Although almost all of the stories in Ken Liu’s new collection The Paper Menagerie have been published before, readers (like me!) who came to his work after reading or hearing of his Nebula-nominated debut novel The Grace of Kings will be thrilled to have so much of his shorter work easily available in one place.
All in all, The Paper Menagerie is an excellent collection of stories, ranging from quirky, near-future worlds to space dramas and beyond. The most prevalent, and often most powerful, of his stories, however, fall into a category not as often tackled in speculative short fiction: historical stories with a touch of either magic or science fiction. One such story in the collection, “The Man Who Ended History”, explores the atrocities committed by Japanese scientists at the “research” facility Unit 731 during WWII. Another (“All the Flavors”) traces the experiences of Chinese immigrants living out West during the American Gold Rush, as seen through the eyes of the young girl who lives next door, and yet another (“The Literomancer”) gives a glimpse of the cruelty under which the Chinese people often suffered during the Cold War.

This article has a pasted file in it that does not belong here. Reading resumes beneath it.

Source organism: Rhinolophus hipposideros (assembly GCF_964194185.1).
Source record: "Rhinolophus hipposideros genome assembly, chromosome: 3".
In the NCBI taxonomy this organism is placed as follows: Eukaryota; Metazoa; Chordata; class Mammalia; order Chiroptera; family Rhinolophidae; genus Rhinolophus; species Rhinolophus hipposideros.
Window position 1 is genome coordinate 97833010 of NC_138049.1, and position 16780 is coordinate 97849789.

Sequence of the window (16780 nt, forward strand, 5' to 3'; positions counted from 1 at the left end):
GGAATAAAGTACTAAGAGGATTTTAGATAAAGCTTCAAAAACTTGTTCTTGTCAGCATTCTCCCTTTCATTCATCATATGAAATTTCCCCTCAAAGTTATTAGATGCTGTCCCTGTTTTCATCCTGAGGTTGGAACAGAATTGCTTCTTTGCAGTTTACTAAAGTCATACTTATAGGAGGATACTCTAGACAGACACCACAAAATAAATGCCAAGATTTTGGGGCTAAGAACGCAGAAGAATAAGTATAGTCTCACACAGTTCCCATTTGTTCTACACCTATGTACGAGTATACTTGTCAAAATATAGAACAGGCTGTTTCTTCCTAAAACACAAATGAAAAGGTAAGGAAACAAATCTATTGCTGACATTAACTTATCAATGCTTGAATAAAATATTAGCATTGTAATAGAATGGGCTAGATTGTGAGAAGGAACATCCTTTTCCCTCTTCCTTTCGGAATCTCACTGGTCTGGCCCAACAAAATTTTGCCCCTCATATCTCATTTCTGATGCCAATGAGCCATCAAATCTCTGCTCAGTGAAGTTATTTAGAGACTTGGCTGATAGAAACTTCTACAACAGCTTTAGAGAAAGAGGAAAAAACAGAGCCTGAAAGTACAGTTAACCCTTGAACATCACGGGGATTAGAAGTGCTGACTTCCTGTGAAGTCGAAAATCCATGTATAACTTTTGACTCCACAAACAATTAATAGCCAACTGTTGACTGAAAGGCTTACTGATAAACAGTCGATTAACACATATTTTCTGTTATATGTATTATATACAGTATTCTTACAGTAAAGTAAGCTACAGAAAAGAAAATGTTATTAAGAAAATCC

These stories are upsetting, and when considering real, horrible events such as these, there is no “happy ending” to be found. Liu mines history for these vital and too-often neglected narratives, infusing them with otherworldly elements which lend new energy to their telling. He is a talented storyteller whose speculative stories have a tangible real-life benefit: forcing us to examine our own beliefs and attitudes towards both our past and present, and illuminating important events that are unknown to many Western readers.
Some of my other favorites from the collection include “State Change” and “The Paper Menagerie”, both of which contain magical elements that manage to dynamize their narratives and charm the reader, and “The Waves” and “Mono No Aware”, two related tales about a future time when the human race is forced off of Earth to search for a new home. This evacuation results in both hugely significant developments for humans as a race and small, nuanced personal tales, both of which I found to be quite moving.
If there’s one thing that all the stories in this collection make clear, it’s that they and their concerns are both achingly human and beautiful. Liu’s talent in evoking atmosphere and culture make these tales more than stories – they’re journeys. If you’re looking to dream of another world, or reflect on our own, do yourself a favor and pick up a copy of The Paper Menagerie.
A copy of this book was provided by the publisher for review.